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Amoxicillin use linked to diarrhea and thrush

by on September 21, 2016
 



Amoxicillin use linked to diarrhea and thrush

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Researchers have found that taking the common antibiotics amoxicillin and amoxicillin-clavulanic acid can result in symptoms of diarrhea and candidiasis, also known as thrush. Not only that, but these adverse effects could also be under-reported, leading to a high prevalence of prescriptions.

Capsules spilling from bottle.
In a recent survey study of family physicians in the UK, 55% reported feeling under pressure from patients to prescribe antibiotics.

Amoxicillin is a widely used antibiotic that belongs to the penicillin group of drugs. It is the most commonly prescribed antibiotic for respiratory infections such as bronchitis and is often prescribed alongside clavulanic acid.

However, the benefits provided by antibiotics in the treatment of respiratory infections can be marginal. Amid growing concern about the spread of antibiotic resistance, it is important that physicians only prescribe these drugs after carefully weighing the benefits and harms.

“The root cause of antibiotic resistance is the overuse of antibiotics, and therefore these drugs should not be prescribed when the benefits do not outweigh the harms,” says study co-author Dr. Christopher Del Mar.

For their study, published in the Canadian Medical Association Journal (CMAJ), researchers conducted a review of controlled trials to assess the potential harms of amoxicillin use, in order to further inform doctors of the risks and benefits of these antibiotics.

“One way to reduce antibiotic prescribing in primary care is to explain to patients how little these drugs help for many common infections and to apply a process of shared decision-making during the consultation,” write the authors.

Adverse effects found but potentially under-reported

A total of 45 trials were included in the review. Of these, 27 involved amoxicillin, 17 involved amoxicillin-clavulanic acid and one involved both drugs. These trials featured a total of 10,519 participants. Of these, 4,280 people received amoxicillin, 1,005 received amoxicillin-clavulanic acid and 5,234 received a placebo.

Antibiotics were prescribed for a range of situations (with some overlap) within the trials:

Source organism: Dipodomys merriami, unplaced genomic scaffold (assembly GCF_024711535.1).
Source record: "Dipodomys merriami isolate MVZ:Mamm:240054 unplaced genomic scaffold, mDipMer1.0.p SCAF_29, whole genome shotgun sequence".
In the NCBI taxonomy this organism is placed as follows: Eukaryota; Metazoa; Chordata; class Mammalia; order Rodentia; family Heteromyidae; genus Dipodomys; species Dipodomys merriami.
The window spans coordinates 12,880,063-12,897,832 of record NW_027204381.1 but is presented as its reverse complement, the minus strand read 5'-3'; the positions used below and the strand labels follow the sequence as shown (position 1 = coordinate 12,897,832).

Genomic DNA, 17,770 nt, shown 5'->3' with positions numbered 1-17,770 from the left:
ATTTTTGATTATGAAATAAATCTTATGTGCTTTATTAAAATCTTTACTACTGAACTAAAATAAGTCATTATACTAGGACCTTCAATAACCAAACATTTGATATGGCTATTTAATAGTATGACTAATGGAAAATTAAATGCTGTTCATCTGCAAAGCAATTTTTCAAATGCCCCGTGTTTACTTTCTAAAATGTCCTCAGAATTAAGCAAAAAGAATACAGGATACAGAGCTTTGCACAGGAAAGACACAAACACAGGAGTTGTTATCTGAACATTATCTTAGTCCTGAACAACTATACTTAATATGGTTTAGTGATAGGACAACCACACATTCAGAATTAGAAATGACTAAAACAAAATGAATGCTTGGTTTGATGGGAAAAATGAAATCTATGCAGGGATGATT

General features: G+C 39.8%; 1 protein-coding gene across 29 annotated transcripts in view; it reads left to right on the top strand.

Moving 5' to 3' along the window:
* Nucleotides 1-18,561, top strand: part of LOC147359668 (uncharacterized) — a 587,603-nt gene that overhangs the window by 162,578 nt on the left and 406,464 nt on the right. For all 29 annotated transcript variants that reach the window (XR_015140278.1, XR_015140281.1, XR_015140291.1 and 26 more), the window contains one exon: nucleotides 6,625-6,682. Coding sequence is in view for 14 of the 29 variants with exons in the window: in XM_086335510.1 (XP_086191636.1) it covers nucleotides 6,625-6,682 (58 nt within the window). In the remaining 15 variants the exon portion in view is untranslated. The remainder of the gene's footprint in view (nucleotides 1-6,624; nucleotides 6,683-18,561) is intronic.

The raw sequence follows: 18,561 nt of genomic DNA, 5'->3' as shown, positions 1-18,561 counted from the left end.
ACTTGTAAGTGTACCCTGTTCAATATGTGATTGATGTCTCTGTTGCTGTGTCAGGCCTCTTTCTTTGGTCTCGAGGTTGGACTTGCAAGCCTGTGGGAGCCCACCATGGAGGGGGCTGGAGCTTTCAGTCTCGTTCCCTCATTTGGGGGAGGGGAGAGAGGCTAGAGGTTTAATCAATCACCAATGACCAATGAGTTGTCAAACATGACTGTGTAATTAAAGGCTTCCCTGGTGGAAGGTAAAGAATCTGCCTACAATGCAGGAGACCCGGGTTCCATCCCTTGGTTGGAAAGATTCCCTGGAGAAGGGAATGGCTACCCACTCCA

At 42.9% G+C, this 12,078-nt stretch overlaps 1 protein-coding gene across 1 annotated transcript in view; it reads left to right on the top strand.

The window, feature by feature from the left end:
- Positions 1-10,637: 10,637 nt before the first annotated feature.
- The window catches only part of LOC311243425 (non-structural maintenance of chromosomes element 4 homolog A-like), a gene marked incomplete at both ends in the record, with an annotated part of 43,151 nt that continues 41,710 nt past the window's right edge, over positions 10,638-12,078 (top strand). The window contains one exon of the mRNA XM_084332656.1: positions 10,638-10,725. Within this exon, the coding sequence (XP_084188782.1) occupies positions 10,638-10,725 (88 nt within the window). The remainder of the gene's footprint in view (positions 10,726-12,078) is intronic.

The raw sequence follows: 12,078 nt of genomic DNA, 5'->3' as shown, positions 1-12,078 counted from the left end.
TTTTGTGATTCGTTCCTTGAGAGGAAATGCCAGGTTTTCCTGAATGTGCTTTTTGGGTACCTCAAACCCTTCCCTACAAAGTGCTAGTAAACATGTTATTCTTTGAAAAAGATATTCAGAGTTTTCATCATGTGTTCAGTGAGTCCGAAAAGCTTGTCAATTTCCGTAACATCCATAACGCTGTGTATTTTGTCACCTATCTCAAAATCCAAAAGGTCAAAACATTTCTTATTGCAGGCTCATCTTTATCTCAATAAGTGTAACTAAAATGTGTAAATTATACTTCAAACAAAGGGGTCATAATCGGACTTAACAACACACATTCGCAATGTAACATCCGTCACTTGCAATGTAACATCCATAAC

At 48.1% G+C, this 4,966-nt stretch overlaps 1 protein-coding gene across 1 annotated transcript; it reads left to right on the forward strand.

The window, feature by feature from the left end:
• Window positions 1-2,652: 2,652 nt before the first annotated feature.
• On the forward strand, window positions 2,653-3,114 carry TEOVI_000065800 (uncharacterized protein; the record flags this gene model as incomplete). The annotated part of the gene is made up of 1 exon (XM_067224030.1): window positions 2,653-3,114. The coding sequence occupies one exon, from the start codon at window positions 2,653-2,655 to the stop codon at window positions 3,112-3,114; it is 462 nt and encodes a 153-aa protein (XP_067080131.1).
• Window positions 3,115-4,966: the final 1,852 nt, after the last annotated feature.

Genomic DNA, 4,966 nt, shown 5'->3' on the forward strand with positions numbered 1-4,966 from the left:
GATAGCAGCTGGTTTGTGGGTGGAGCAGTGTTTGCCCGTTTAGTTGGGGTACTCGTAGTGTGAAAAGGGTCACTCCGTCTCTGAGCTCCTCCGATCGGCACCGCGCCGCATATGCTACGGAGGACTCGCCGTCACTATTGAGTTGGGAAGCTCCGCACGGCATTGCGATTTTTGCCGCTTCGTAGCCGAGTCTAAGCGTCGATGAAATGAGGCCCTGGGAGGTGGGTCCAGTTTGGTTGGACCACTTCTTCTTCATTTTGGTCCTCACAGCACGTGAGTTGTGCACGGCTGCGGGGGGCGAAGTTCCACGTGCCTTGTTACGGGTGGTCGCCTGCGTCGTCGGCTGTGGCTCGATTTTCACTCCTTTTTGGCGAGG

• Primary care – 33% (15 studies)
  • Dental care – 20% (9 studies)
  • Treatment – 56% (25 studies)
  • Prevention – 20% (20 studies).

In their systematic review, the researchers found that almost twice as many people receiving amoxicillin had diarrhea compared with participants receiving placebo. Diarrhea was more than three times as likely among participants receiving amoxicillin-clavulanate. An association was also observed between candidiasis and amoxicillin-clavulanic acid use.

However, the number of reported harms were fewer than the authors expected, following clinical anecdotal experience and observationally derived data. These sources had previously reported rashes and gastrointestinal disturbances as common harms.

Harms were deemed to be poorly reported, leading the authors to conclude that their true incidence could be higher. Only 25 of the studies assessed included information on harms, “which led us to suspect that their authors simply did not collect such information or, if
they did, failed to publish it,” write the authors.

Under-reporting ’tilts the balance’ of benefits and harms

“Under-reporting of harms in trials remains widespread,” they continue, “and until that problem is addressed, under-reporting will flow to systematic reviews and other evidence syntheses such as guidelines.”

“The important consequence of under-reporting harms is the tilting of the balance of benefits and harms towards amoxicillin,” adds Dr. Del Mar.

A limitation of the study acknowledged by the authors is that all the trials that were assessed measured efficacy rather than harm as their primary outcome. The authors say they hope as further studies are conducted, better estimates regarding harms and amoxicillin become available.

Despite this limitation, the authors believe that their findings could be of assistance to clinicians discussing the potential harms caused by common antibiotics, along with their general lack of efficacy in treating respiratory infections. The study’s results may be of particular use to clinicians who feel under pressure from their patients to prescribe antibiotics.

In a related commentary, Dr. Yoon Loke, of the Norwich Medical School, University of East Anglia, UK, states that both physicians and patients need to be wary about the lack of information regarding potential adverse effects from amoxicillin:

“Amoxicillin has been widely used for decades, and it seems shameful that data on harms are missing from so many trials. For this drug, clinicians and patients must not construe ‘absence of evidence of harm’ to be the same as ‘evidence of absence of harm.'”

Recently, Medical News Today reported on a 20-year study that found 1 in 10 antibiotics prescriptions fail to treat the infection, marking an increase in the number of antibiotic failures.


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